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President Byrd?

December 30, 2009 | 11:23 am

Byrd In assembling their 60-vote super-majority needed to proceed with healthcare reform, Democrats in the Senate had to secure the presence (such as it was) of Sen. Robert C. Byrd (D-W.V.), who was wheeled into the chamber to cast his vote. Byrd is 92. “When he comes onto the floor and the members cheer and his face lights up, it just makes our day,”  Sen. Charles E. Schumer (D-N.Y.) told the New York Times.

I wonder if Schumer would be so sunny if it were President Byrd being wheeled into the Oval Office. Yet as president pro tempore of the Senate, the nonagenarian former Ku Klux Klansman is third in line for the presidency. If a ceiling were to drop on Barack Obama, Joe Biden and Nancy Pelosi -- a scenario at the heart of the political thriller "The Man" -- Byrd would be plotting the U.S. response to terrorism and the burgeoning federal debt. Or not.

It's outrageous that Byrd is in the on-deck spot but two for the presidency. The issue isn't  age -- Supreme Court Justice John Paul Stevens is 89 and his questions from the bench remain pointed and probing -- but infirmity. As the comparatively youthful (85) Sen. Frank R. Lautenberg (D-N.J.) delicately put it: "We see someone who is a giant and who is not as well as we would like to see him."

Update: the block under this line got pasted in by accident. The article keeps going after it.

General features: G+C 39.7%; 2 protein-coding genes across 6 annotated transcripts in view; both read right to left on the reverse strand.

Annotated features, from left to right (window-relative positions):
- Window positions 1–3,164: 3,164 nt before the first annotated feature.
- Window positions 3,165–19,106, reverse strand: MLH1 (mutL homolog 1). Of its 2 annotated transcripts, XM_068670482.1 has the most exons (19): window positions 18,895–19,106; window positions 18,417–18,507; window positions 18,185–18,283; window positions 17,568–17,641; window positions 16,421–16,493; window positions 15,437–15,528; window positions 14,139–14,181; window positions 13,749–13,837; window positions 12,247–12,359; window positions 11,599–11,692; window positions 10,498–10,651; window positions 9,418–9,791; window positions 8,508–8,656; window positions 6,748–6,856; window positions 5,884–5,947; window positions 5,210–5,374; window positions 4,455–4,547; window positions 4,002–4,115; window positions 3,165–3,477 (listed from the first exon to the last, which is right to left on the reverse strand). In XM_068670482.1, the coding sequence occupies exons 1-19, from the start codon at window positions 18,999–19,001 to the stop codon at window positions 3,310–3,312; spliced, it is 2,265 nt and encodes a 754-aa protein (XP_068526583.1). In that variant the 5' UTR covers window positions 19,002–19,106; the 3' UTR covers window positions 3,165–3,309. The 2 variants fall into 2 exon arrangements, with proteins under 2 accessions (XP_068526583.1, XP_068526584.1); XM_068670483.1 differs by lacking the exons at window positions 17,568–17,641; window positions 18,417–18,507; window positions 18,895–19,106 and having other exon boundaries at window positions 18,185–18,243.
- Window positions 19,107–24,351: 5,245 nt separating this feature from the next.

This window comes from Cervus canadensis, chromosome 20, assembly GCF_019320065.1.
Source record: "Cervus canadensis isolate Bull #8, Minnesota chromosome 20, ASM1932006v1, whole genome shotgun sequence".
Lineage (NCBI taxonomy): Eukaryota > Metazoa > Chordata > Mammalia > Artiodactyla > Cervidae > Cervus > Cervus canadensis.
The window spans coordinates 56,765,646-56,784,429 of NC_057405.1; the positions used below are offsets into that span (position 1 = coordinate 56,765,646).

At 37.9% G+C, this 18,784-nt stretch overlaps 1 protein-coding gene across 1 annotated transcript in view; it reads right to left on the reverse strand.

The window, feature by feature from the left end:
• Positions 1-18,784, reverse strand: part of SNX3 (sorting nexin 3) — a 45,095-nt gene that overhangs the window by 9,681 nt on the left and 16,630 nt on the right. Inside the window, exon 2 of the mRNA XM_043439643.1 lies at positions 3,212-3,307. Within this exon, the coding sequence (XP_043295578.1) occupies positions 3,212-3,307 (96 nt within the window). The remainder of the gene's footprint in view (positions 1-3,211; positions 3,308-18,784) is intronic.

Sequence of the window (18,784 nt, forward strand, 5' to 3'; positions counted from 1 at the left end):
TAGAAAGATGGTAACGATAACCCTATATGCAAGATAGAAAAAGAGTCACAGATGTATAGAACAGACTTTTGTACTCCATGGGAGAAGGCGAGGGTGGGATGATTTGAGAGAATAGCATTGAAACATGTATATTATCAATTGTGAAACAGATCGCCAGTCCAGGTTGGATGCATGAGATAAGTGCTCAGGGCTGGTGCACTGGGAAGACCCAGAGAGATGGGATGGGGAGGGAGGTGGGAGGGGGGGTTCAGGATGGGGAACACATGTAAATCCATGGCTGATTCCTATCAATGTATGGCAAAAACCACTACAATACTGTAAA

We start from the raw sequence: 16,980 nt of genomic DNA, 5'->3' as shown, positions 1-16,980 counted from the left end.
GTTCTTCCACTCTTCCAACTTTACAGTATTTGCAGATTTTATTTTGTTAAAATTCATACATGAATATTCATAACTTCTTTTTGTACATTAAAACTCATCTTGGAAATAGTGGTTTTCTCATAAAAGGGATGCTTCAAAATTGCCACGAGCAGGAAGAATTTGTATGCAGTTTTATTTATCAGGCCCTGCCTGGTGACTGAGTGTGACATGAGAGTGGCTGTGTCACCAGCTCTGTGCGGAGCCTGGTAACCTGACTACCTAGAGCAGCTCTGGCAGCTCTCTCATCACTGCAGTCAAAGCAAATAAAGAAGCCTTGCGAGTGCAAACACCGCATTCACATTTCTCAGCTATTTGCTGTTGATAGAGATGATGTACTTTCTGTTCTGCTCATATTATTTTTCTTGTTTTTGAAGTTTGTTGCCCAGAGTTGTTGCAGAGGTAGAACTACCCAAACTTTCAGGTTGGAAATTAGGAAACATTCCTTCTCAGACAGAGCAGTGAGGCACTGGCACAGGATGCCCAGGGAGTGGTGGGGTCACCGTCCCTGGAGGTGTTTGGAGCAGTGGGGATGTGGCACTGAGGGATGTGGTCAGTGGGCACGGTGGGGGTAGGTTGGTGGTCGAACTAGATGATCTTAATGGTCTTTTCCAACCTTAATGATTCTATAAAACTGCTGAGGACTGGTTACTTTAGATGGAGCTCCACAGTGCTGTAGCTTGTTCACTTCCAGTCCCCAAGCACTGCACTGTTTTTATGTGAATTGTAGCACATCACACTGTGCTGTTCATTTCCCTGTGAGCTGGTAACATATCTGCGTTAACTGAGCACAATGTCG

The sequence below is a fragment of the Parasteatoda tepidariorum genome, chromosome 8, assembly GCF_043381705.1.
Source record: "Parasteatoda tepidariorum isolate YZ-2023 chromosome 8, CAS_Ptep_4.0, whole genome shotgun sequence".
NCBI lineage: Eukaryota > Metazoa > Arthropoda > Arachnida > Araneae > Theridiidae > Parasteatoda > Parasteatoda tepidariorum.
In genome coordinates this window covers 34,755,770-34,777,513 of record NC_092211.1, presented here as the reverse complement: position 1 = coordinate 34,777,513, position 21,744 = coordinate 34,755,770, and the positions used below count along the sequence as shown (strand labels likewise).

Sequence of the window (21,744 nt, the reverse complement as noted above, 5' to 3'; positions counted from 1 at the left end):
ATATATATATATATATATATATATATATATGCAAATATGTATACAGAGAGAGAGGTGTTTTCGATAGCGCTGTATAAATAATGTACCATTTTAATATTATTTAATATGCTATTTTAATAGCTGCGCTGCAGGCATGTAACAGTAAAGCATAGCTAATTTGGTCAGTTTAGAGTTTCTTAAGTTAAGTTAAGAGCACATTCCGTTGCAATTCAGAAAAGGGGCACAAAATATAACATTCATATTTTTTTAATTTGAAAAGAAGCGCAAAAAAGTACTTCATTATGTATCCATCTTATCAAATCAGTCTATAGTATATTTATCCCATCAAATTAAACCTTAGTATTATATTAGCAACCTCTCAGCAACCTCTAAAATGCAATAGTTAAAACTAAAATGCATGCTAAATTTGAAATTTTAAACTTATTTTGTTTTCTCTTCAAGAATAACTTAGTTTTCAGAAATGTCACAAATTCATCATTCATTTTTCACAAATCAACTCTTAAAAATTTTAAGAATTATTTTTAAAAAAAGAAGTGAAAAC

A ceiling isn't likely to drop on an Obama-Biden-Pelosi summit, but 9/11 shows that terrorists can target iconic government buildings. Their ultimate victory might be the installation in the Oval Office of a decrepit senator. So how did Byrd achieve this dubious distinction? Although the secretary of State used to be third in line, a law now on the books gives that spot to the president pro tem.

Whatever the wisdom of that rule -- I would argue that succession should remain in the executive branch -- seniority shouldn't determine who occupies that beauty spot. According to the Senate website: "In the early years, the Senate elected presidents pro tempore on a temporary basis, chosen for their personal characteristics, popularity, and reliability. Since the mid-20th century, it has been traditional for the Senate to elect the senior member of the majority party as president pro tempore."

This is a tradition that reflects pre-9/11 thinking. "President Harry Reid" doesn't trip lightly on the tongue, but "President Robert Byrd" is unthinkable.

Photo: Sen. Robert C. Byrd is wheeled to the Senate floor. Credit: Harry Hamburg / Associated Press

-- Michael McGough

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